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Like its neighbor in the previous post, this duplex was built in the 1870s in the Second Empire style that was popular in the United States during this period.  As this area was developed in the late 1800s, many middle class professionals moved in, including Dr. S.W. Bowles, a physician who, according to the 1882 city atlas, lived in the unit to the right.  The same atlas also indicates that J.H. Appleton lived on the left side; this appears to have been Julius H. Appleton, who was a railroad executive and later became president of the Springfield Institution for Savings and a member of the state Governor’s Council.  Assuming this is the same J.H. Appleton listed on the map, he didn’t live here for too long, though; by the late 1880s he was living in his new mansion at 313 Maple Street.

In the 2015 view, the house is partially hidden by the tree in front, but on the exterior it still retains most of its original features, including the asymmetrical bay windows on the right side and the two-story Victorian over the front doors  From this angle, the only real difference is the minor change to front steps and the addition of handrails.

247-249 Union Street, Springfield, Mass

The duplex at 247-249 Union Street in Springfield, around 1938-1939. Image courtesy of the Springfield Preservation Trust.

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The building in 2015:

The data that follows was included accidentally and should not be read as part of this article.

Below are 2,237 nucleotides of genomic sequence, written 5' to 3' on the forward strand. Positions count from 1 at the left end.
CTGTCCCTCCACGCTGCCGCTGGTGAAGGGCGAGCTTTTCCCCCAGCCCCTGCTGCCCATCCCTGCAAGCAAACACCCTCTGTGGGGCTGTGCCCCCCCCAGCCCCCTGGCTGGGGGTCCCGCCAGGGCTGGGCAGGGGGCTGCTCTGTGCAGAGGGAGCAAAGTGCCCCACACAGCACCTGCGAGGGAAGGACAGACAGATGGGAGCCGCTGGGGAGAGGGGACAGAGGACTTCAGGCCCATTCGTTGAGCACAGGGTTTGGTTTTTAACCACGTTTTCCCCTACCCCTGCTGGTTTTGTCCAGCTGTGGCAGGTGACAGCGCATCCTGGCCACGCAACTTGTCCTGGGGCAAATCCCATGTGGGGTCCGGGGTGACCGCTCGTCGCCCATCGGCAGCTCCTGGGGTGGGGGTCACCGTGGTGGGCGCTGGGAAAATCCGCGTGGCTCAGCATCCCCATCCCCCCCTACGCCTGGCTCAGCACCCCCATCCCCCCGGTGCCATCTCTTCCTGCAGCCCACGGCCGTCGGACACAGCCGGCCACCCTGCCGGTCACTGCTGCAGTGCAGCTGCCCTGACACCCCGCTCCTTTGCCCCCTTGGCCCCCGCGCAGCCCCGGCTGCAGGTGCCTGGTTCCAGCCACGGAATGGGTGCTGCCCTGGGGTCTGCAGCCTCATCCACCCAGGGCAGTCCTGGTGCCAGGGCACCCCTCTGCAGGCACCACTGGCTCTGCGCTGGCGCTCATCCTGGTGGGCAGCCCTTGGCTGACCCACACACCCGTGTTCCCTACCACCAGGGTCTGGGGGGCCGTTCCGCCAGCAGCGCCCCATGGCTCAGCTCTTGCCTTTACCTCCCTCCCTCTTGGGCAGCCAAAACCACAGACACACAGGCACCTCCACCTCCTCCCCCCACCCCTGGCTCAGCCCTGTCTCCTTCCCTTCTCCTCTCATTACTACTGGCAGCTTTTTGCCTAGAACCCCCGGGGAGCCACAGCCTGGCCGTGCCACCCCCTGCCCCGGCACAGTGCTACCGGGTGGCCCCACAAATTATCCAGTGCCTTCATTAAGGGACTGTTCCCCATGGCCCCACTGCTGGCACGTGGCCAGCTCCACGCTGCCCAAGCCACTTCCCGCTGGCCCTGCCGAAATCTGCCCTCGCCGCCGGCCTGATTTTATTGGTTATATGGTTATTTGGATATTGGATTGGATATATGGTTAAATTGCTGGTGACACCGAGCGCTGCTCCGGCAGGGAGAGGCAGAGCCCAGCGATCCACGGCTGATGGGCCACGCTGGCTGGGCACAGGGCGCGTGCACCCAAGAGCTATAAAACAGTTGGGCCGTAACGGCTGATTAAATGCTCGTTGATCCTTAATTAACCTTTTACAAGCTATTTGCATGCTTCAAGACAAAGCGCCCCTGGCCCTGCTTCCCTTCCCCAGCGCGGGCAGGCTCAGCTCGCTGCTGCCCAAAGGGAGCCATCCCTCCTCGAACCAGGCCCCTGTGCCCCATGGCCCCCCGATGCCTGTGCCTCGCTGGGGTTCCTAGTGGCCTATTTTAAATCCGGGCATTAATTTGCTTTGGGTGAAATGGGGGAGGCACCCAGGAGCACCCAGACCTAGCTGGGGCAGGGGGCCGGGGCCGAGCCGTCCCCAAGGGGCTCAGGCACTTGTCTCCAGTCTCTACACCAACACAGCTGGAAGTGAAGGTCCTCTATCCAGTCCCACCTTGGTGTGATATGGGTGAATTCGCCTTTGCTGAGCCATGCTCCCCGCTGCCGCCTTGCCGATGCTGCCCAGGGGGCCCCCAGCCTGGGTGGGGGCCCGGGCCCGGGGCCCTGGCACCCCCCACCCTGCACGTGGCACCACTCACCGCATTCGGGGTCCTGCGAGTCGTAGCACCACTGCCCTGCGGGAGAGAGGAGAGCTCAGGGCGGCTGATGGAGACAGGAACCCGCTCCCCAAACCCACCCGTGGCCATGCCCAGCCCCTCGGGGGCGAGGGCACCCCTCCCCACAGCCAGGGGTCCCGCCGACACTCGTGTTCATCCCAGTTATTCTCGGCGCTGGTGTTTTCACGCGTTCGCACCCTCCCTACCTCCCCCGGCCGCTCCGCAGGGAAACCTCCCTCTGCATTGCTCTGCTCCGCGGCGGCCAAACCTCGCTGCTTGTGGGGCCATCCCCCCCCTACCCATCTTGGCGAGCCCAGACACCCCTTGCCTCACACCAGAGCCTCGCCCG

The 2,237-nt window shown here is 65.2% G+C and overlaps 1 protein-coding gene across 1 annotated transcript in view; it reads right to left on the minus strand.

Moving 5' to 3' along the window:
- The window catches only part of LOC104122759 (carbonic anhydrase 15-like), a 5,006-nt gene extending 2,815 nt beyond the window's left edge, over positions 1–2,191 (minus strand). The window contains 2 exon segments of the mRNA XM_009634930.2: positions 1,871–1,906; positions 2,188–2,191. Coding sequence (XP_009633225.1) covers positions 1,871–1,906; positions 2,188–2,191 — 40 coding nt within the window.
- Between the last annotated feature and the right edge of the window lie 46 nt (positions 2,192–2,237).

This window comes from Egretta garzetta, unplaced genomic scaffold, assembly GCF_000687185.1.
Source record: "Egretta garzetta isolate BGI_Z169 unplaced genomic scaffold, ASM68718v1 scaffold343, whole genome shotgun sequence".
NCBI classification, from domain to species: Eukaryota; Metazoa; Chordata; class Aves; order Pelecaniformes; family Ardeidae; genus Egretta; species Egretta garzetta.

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This Victorian duplex is one of several along this section of Union Street that were built as the city’s population began to spread out from the original downtown area.  Many middle class professionals lived in this area, including music store owner Levi M. Pierce, who lived in the unit on the right side.  He appears to have been the original owner, living here from its construction in 1870 until his death in 1908.  His two children, William and Leona, grew up here, and William went on to become the president of Kenyon College in Ohio, serving from 1896 until 1937.  Leona also distinguished herself in academia; she graduated from Smith College and later received her Ph.D from Yale in 1899, with scintillatingly-titled doctoral thesis: “On Chain-Differentiants of a Ternary Quantics.”  Leona took over her father’s music business after his death, and she was probably still living here when the first photo was taken.  Today’s scene shows a few modifications to the house, especially the front porch and the steps, but otherwise it is a good example of Second Empire architecture from the Victorian era in Springfield.